I have placed 4 orders with Canadian Insulin so far, actually, my latest order is due to arrive within the next few days. Even though Canada does not require a prescription to purchase insulin, this company requires a copy of your US prescription to avoid hassles at US customs. Your insulin will arrive about 1 week to 10 days after you order it and will be packed in a foam box with ice packs. I order about 8 months of insulin in the Spring and Fall season to maximize their discounts and avoid the possibility of having the insulin freeze or bake during transportation. Your insulin will arrive USPS priority mail. You can call them at 1-844-560-7790 if you wish and they are very pleasant to deal with. My only complaint is that they do not accept AMEX for payment, only Visa or Master Card. Hope this is what you are looking for.

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Everyone seems to have a different set-up for insulin. So here’s mine. I get mine from my LOCAL Walgreen’s (not mail-order). It’s always covered by Medicare Part B, as it should be, since I’m on a pump. I generally have to assure my pharmacist that I’ve seen my endo in the past 90 days, and provide the date, but I don’t have to do any more than that. I know they have to jump through Medicare hoops each time, but they’re good at it and willing to do it.

They’ve also been enormously helpful the two times I found myself on a trip across the country without my insulin (one time I forgot it at home; one time we plugged in our Peltier-effect cooler backwards, making into a heater, and my insulin was hot to the touch the next morning; my wife didn’t divorce me, either [actually, she plugged it in wrong, not realizing the polarity of the plug]). I called my home Walgreen’s, and they quickly transferred my prescription to the closest store to me at the time, so no worries. (Since it was an extra vial, I had to pay list price–ouch!–but at least it was available.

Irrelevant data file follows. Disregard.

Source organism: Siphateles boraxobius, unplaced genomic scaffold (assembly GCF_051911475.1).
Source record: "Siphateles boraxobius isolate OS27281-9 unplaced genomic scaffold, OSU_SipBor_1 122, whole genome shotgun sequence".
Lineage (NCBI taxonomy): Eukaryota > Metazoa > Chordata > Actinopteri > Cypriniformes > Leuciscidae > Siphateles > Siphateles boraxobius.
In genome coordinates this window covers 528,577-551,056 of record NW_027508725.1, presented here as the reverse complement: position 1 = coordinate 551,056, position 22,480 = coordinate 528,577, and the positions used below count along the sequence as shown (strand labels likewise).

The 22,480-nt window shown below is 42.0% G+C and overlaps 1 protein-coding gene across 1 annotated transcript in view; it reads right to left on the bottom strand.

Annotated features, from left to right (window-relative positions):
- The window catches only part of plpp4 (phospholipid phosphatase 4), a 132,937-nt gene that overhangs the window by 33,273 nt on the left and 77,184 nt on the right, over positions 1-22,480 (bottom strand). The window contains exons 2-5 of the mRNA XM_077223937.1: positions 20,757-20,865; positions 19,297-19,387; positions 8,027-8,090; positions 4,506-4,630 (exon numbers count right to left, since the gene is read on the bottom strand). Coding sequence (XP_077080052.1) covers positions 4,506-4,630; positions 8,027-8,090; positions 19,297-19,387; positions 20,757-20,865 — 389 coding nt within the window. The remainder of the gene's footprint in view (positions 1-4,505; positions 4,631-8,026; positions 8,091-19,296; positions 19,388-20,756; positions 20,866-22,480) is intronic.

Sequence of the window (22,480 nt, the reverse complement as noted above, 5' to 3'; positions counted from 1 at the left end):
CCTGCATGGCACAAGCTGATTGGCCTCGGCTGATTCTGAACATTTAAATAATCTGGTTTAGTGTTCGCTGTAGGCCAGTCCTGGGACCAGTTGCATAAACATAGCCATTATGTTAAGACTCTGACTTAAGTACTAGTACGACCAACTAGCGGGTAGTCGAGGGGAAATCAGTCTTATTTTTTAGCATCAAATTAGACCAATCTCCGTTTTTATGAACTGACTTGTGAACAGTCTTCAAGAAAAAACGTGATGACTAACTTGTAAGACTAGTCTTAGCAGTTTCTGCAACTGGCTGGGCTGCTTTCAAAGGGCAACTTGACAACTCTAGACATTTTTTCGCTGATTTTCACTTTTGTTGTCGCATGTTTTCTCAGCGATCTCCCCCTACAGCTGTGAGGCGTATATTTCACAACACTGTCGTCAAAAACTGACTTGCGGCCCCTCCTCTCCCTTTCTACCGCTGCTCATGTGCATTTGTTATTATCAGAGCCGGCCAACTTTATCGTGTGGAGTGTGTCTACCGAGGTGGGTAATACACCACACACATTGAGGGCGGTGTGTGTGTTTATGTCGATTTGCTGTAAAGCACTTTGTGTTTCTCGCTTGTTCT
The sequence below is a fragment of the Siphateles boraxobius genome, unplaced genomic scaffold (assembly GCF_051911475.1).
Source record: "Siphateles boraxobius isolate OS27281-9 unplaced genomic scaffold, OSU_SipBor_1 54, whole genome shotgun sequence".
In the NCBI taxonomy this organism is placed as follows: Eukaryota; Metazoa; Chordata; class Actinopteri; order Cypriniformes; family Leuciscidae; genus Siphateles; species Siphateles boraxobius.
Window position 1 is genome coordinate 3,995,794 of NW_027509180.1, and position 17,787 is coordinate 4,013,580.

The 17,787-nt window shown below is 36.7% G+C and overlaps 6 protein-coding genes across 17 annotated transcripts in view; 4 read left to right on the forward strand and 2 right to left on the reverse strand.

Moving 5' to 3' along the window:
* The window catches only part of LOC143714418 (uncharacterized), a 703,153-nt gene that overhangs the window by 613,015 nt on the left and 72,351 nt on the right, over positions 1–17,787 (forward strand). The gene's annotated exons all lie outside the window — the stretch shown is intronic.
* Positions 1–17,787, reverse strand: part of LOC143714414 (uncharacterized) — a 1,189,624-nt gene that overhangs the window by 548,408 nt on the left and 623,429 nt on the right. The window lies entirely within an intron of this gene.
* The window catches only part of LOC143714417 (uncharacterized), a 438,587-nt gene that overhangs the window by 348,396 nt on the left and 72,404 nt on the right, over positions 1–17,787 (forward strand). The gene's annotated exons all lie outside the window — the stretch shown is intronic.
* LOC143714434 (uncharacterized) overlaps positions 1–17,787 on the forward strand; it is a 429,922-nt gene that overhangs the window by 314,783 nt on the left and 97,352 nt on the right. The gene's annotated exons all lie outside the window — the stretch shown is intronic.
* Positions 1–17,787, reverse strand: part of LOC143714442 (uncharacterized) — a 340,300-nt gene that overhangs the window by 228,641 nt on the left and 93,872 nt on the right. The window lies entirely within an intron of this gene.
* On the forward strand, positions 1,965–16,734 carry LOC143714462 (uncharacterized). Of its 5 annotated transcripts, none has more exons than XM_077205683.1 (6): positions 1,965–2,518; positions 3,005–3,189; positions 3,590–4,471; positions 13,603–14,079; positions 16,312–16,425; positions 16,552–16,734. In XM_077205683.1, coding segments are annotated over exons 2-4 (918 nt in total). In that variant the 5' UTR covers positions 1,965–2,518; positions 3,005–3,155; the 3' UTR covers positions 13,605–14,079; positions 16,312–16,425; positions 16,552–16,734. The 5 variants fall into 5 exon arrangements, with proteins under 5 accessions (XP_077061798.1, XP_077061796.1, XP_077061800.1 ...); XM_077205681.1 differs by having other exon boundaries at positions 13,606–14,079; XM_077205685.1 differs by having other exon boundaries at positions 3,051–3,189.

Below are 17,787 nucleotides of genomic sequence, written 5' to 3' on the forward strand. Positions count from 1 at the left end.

This thread is turning out to be very helpful. It’s giving me several alternative ways to get my insulin:

a) one vial at a time at local Walgreens, billed as part B by a friendly pharmacist; pay retail? I’d pay my 20% copay since I have a Medicare Advantage with Part D at $0 premium;

b) multiple vials from some place in Canada, that I could never drive to sensibly from South Carolina! :stuck_out_tongue_closed_eyes: so I’d have to get it by mail or equivalent;

c) at least consider the cost of switching to a Medicare supplement plan that would pay my 20% copay, instead of my current Med Adv plan that includes Part D, but I don’t think a Med Suppl includes Part D, does it? So I doubt that would be a good idea all things considered, not just insulin;

d) stick with what I’m doing now, because even when Humana gums it up they do eventually get it right and I always pay the proper amount given they type of coverage I have, so I’m not out of pocket any more than I should be. And I believe my 20% copay on my lower cost for a 90-day order by mail from Humana would work out to less than my 20% copay one vial at a time retail, but I’m not sure about that.

I think just knowing I can consider these alternatives is a win for me. Thank you all very much. I’ve always believed you win by KNOWING what to do. You also win by KNOWING what NOT to do. You only lose by NOT KNOWING what to do. That’s why in the end this is a win for me.

Of course, keep the dialogue going. I’m sure there’s still much to learn.

Thx again.

Chances are that changing to a Supplement Plan is not an option for you. Supplement plans can use underwriting to consider your application after your initial Medicare benefit period (usually the first 6 months of being on Medicare). As someone with insulin-dependent diabetes you would always be refused. A few states don’t allow Supplement plans to do that but most do.